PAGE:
Our Story

how we came to be

A very wise gentleman once told me: “Why we do something is most often as important as how we do something”

My career in the world of national and international high-level disinfection had heightened my awareness of the very real dangers of hospital-acquired infections, but didn’t quite prepare me.

 History and evolution of CURIS

My experiences were showing me that products on the infection prevention and control market didn’t address the needs of many settings and situations. The sizes, the costs, the unreliability, the toxic chemicals trading one issue for another, were all highlighting the inadequacies inherent in battling a rapidly emerging threat. Based on the factors I was witnessing and feedback from customers, we sought to create something to fill those gaps. Thus began our CURIS journey.

As we worked on the design and development of the CURIS fogger, our oldest daughter (a senior in high school) who had been diagnosed with a cholesteatoma and had undergone some pretty serious surgeries, began to experience increased pain, loss of balance, headaches, weakness, and weight loss. No doctor (and there were plenty of doctors) could isolate the cause.

After months of research and tests, we finally received a diagnosis. A resistant staph infection had infiltrated her inner ear canal and exacerbated her issue. This staph diagnosis led to multiple rounds of antibiotics and began months of getting a little better only to have chronic ear infection symptoms return with a vengeance.

As we worked to help her regain her health, one nagging question remained with me: How, where had she been exposed to this staph? Finally, we narrowed it down and determined she had contracted it in the weight room where she worked out each week.

The guilt and frustration was almost overwhelming. I should have seen what was happening. That’s my field! I see it everyday! It would have been as simple as disinfecting the space where she been working out. I’d let her down.  That very hard realization pushed me forward toward the next stage of our CURIS journey.

Focus on the rise of Community Acquired Infections.

For years, I acknowledged the inevitability of drug resistant infections in our community settings, but was shocked by the prevalence of MDRO’s (multi-drug resistant organisms) found in schools, buses, airplanes, etc.

With traditional methods of disinfection becoming less effective and people becoming more chemically sensitive, there had to be a better way. The goal: To fully eliminate germs in any space, while providing a sustainable and eco-friendly delivery system. How could I possibly spare others the horror we had experienced?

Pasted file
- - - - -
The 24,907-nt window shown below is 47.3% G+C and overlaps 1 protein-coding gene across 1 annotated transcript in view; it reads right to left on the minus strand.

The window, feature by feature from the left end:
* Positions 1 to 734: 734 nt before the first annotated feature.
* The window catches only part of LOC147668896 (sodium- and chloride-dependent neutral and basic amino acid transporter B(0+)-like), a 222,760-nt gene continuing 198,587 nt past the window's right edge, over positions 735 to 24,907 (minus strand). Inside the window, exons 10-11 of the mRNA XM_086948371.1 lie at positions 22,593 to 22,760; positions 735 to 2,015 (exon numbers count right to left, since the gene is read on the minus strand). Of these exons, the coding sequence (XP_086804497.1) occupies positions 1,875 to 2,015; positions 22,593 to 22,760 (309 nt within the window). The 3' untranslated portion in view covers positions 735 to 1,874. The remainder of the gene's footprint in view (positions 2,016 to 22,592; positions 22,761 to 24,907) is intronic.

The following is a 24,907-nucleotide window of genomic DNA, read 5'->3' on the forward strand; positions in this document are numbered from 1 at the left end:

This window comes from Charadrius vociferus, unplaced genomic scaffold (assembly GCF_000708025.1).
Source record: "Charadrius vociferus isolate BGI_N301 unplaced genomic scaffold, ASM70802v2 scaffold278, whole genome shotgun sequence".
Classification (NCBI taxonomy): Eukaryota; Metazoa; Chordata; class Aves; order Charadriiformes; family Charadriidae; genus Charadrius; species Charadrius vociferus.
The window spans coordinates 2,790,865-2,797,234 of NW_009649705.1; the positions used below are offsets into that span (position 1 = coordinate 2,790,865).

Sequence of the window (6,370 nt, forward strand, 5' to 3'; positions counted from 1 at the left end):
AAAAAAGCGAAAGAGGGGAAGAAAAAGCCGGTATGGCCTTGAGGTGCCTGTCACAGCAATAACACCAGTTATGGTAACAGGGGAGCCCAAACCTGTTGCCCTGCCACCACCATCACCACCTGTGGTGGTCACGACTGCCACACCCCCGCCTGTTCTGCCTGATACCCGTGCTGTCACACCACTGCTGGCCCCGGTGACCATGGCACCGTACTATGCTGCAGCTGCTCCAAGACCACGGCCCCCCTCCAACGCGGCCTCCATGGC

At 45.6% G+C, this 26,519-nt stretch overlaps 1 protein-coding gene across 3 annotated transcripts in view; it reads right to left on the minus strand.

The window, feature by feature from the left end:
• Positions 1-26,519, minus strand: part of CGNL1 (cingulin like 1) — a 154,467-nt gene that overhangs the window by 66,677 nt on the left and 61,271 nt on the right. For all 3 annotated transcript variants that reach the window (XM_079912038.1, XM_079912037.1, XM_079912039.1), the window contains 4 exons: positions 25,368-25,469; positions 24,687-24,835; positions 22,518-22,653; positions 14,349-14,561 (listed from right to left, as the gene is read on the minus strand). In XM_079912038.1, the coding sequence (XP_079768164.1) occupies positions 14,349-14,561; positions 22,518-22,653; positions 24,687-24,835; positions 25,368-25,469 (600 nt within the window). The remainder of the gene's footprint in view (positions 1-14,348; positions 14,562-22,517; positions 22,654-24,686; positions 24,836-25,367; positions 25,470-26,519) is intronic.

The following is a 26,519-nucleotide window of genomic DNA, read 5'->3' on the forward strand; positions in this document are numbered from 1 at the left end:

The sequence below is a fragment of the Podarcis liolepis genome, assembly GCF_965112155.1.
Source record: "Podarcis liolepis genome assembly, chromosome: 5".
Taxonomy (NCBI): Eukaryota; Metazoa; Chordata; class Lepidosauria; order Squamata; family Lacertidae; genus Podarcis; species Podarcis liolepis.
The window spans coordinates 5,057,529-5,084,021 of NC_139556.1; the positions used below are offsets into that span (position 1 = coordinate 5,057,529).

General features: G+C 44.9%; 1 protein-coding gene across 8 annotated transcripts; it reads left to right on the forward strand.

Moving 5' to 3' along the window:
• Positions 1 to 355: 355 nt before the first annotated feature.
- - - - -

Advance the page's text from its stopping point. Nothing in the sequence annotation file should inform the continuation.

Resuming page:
I knew we had to combine our original design and functional capabilities with something that could be used fairly easily.  From operational design to advancing how this very important information could be tracked and utilized was imperative because it was apparent that infection prevention and control is not a one-and-done challenge we face. This invisible threat would be an issue we’d face for decades to come.

This was the wish list I sent to our developmental team:

• Hospital-grade disinfection
• Go anywhere size without sacrificing power
• Reliably consistent treatments
• Thorough treatments
• Record and track information to determine trends
• Documentation to help create better practices
• Functional in multiple settings
• Reduce human error and cross contamination factors
• Decrease the use of harmful/toxic chemicals

As I’ve shared our experience with others, I am struck by just how often resistant infections are affecting families. And as we see pathogens moving between the community and healthcare settings, we will witness increases in these infections resulting too often in deadly sepsis.

We will continue to learn of germs strengthening and becoming more resistant on a global basis to vaccines, disinfectants, and antibiotics, and our resolve to provide a feasible defense will also strengthen.

How She’s Doing

I am happy to tell you our daughter is doing well as she wraps up her freshman year in college and she recently had an implant that will allow her to hear again in that ear.  And, while she still deals with periodic challenges related to the staph infections, she is much more aware of the threats out there and the necessary precautions she can take. She has even expressed an interest in microbiology, hoping to draw on her knowledge and experience to help others.

For everyone we care about: That’s why we do what we do

I, we, are committed to making a difference in how our community-based Environmental Services can prevent, respond to, and control infections and the pathogens invading the spaces they are responsible for.

Rising infection rates and drug-resistant infections will continue to be a threat and we will remain focused on offering innovative solutions to address them.

Frances Grinstead


Why we do something is most often as important as how we do something